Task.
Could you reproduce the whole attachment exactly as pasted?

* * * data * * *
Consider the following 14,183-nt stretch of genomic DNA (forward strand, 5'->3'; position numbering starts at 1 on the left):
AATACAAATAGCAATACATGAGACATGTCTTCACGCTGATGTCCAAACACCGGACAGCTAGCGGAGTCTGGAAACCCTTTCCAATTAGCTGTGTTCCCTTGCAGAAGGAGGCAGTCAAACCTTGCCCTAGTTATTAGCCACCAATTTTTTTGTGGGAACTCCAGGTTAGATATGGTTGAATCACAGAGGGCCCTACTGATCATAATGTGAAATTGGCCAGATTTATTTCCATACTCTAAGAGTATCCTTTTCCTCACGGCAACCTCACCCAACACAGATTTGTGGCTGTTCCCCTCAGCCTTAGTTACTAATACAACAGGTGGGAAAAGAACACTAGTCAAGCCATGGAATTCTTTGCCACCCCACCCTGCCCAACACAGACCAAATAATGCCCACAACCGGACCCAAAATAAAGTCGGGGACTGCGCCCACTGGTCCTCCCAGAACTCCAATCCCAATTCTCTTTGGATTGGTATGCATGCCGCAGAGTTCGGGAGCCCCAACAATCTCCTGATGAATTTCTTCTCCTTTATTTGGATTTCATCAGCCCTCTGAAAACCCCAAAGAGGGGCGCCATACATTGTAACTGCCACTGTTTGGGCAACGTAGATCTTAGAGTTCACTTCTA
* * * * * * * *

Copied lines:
Consider the following 14,183-nt stretch of genomic DNA (forward strand, 5'->3'; position numbering starts at 1 on the left):
AATACAAATAGCAATACATGAGACATGTCTTCACGCTGATGTCCAAACACCGGACAGCTAGCGGAGTCTGGAAACCCTTTCCAATTAGCTGTGTTCCCTTGCAGAAGGAGGCAGTCAAACCTTGCCCTAGTTATTAGCCACCAATTTTTTTGTGGGAACTCCAGGTTAGATATGGTTGAATCACAGAGGGCCCTACTGATCATAATGTGAAATTGGCCAGATTTATTTCCATACTCTAAGAGTATCCTTTTCCTCACGGCAACCTCACCCAACACAGATTTGTGGCTGTTCCCCTCAGCCTTAGTTACTAATACAACAGGTGGGAAAAGAACACTAGTCAAGCCATGGAATTCTTTGCCACCCCACCCTGCCCAACACAGACCAAATAATGCCCACAACCGGACCCAAAATAAAGTCGGGGACTGCGCCCACTGGTCCTCCCAGAACTCCAATCCCAATTCTCTTTGGATTGGTATGCATGCCGCAGAGTTCGGGAGCCCCAACAATCTCCTGATGAATTTCTTCTCCTTTATTTGGATTTCATCAGCCCTCTGAAAACCCCAAAGAGGGGCGCCATACATTGTAACTGCCACTGTTTGGGCAACGTAGATCTTAGAGTTCACTTCTA